For a game so ambitious in scope, not everything comes together perfectly. As colorful and distinct as the various characters are, they're very one-dimensional. Dialogue is stilted and unnatural, and some of them are a bit too on the nose (the butler is named Jeeves and the maid Fifi). Then there's the matter of Laura's notebook, which she uses to write down all the clues she gathers. Frustratingly, it's impossible for the player to view said notebook until the game's conclusion. Only then can one see what bits of information Laura failed to jot down. It's entirely possible players would've noted any missing clues for themselves, but if they neglected to type in the exact proper phrasing for Laura to observe them, the game won't register them and your final score will be affected. (I first played this game in 2001, and didn't attain "Super Sleuth" status for the first time until 2018.)
As this is a Sierra game, and one focused on murders at that, death for the protagonist is plentiful and merciless. Save early and often, for Laura can meet her demise very easily, even before the murder spree begins. There's a slight crack in the upstairs railing? Better not lean against it or down you go! Oh, the chandelier's wobbling ominously? Best not to walk directly underneath it, even though entering the foyer from either direction positions Laura dead centre, directly in its path. Though the death animations are quite funny and worth seeing, those intent on playing through will undoubtedly be frustrated by the constant reloading required, until you learn which areas to avoid.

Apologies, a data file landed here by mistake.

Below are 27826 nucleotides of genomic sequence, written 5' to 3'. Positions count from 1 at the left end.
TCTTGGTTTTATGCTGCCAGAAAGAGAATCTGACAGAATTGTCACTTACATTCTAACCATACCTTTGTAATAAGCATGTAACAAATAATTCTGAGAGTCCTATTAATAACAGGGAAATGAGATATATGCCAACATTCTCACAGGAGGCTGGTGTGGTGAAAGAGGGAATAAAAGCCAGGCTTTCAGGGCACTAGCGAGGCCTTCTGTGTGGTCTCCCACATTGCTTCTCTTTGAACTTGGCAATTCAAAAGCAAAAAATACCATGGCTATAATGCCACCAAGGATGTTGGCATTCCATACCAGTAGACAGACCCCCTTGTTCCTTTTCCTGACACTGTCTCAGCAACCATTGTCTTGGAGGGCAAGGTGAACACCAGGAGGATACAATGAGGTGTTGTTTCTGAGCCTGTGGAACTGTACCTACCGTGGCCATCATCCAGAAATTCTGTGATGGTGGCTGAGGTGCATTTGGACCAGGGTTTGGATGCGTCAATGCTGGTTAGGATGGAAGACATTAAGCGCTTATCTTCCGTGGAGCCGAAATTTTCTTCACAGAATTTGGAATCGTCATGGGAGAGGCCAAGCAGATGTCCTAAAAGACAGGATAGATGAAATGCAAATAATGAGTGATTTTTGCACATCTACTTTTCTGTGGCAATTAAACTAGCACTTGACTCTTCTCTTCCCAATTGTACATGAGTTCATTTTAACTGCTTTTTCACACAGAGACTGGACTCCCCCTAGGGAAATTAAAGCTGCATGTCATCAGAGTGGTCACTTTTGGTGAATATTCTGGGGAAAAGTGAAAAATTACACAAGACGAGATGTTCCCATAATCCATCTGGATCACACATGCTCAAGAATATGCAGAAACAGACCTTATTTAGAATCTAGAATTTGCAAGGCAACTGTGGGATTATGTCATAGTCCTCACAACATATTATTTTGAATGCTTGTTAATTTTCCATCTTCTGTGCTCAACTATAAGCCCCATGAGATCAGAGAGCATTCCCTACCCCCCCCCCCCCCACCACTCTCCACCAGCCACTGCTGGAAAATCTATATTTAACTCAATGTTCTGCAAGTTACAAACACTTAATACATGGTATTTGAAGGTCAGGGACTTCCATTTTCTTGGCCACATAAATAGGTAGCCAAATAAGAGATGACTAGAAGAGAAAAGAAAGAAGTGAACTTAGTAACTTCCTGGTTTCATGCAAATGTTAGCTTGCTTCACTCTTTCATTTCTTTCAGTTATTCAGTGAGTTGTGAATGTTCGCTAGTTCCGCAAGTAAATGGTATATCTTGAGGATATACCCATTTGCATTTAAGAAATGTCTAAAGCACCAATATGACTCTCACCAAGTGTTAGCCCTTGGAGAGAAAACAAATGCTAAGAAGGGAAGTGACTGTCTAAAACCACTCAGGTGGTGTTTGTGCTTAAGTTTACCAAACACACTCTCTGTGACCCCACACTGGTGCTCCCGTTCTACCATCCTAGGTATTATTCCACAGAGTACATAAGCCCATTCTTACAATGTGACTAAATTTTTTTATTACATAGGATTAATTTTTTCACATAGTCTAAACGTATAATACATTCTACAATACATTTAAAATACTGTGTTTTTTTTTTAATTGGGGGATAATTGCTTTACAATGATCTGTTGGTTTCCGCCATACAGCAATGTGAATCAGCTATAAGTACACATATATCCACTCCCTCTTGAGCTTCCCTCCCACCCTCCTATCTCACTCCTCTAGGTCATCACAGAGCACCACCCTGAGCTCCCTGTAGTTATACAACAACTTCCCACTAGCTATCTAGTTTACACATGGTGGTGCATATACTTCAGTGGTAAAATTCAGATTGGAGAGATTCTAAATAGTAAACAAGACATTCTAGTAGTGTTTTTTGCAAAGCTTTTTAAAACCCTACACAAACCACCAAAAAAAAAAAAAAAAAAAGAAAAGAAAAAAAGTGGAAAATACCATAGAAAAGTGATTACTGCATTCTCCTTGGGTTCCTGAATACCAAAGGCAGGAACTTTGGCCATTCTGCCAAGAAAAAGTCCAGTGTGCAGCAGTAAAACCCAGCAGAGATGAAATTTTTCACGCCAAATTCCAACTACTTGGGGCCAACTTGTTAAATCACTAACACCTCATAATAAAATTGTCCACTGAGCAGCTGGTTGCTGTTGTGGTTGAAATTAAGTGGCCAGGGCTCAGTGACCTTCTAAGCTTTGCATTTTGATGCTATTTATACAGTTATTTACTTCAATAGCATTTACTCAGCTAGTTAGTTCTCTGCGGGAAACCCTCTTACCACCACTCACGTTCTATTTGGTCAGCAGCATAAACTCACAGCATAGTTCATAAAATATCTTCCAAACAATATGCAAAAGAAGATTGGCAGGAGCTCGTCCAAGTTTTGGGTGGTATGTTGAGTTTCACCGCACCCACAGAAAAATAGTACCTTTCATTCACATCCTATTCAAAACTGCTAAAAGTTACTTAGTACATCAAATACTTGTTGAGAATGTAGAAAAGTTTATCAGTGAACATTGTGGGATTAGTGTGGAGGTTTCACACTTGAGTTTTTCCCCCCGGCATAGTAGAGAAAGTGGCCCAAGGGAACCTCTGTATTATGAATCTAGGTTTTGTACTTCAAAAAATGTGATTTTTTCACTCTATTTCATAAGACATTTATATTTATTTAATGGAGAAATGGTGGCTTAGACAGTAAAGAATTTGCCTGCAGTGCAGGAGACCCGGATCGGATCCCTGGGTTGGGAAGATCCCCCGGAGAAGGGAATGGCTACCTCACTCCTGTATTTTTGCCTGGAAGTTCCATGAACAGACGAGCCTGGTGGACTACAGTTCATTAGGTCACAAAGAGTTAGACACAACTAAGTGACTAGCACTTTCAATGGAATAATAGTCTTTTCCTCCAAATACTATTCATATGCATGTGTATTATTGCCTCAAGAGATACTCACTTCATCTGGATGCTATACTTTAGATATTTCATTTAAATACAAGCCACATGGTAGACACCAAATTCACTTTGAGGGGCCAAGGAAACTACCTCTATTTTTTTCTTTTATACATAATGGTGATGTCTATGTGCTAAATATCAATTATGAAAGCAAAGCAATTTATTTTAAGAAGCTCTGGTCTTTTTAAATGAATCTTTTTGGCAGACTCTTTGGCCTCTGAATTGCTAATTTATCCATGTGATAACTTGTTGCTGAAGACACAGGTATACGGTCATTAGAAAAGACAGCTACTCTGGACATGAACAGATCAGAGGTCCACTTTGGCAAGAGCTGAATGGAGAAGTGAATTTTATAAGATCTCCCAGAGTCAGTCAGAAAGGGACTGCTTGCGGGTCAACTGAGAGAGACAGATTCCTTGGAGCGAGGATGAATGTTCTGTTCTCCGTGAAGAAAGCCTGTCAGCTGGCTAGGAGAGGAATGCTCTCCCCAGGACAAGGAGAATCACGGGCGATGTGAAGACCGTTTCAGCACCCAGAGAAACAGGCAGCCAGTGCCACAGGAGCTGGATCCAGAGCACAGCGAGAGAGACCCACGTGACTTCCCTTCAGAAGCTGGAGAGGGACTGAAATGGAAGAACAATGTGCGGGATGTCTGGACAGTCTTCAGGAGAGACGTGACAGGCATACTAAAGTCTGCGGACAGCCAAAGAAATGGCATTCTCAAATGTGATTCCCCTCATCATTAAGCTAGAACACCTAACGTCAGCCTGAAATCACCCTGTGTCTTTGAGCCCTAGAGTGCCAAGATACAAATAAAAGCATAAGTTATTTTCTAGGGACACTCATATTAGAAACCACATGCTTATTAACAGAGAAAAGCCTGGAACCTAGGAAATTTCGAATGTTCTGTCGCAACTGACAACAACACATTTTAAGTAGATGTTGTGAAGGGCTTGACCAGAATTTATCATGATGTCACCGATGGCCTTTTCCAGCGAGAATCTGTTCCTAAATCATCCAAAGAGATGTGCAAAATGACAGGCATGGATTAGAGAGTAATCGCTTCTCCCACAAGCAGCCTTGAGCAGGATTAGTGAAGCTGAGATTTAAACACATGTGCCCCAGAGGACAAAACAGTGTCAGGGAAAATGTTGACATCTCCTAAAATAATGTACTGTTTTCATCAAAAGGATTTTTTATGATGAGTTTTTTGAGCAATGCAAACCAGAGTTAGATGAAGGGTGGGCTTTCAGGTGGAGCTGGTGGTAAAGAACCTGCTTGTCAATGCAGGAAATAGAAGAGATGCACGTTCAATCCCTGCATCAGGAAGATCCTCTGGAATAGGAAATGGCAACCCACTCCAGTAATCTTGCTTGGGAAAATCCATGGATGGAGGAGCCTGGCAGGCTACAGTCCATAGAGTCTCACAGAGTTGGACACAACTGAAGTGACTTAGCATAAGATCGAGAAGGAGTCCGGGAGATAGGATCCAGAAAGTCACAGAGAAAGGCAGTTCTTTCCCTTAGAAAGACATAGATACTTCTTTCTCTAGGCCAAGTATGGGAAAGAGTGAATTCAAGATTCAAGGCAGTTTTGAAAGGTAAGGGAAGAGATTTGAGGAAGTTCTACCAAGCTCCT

None of this is to say that the game isn't worthwhile. Mystery lovers will no doubt relish the opportunity to immerse themselves directly in one. Archetypal though the characters may be, some of the 1920s pun names (Gloria Swansong, Wilbur C. Feels) are a hoot and help the game from taking itself too seriously. The plot is nevertheless well-crafted, and the game does a good job at building up the tension as the hours pass. Two varying endings give the game replay value and both are satisfying. As well, Sierra's high production values are once again on display, as this title features some of the finest 16-color EGA artwork ever created for any game. The 1920s inspired music is also an auditory delight, especially when played back through an MT-32. These atmospherics are very immersive, and compensate for many of the shortcomings I listed earlier.
Though I feel the 1992 sequel The Dagger of Amon Ra is an overall stronger game, its predecessor is very charming in its own right, and is a great companion for a rainy afternoon alone. So take a deep breath and plunge into the heart of New Orleans, but don't plunge down the laundry chute in the process.
Review by beranmuden (2019-03-19)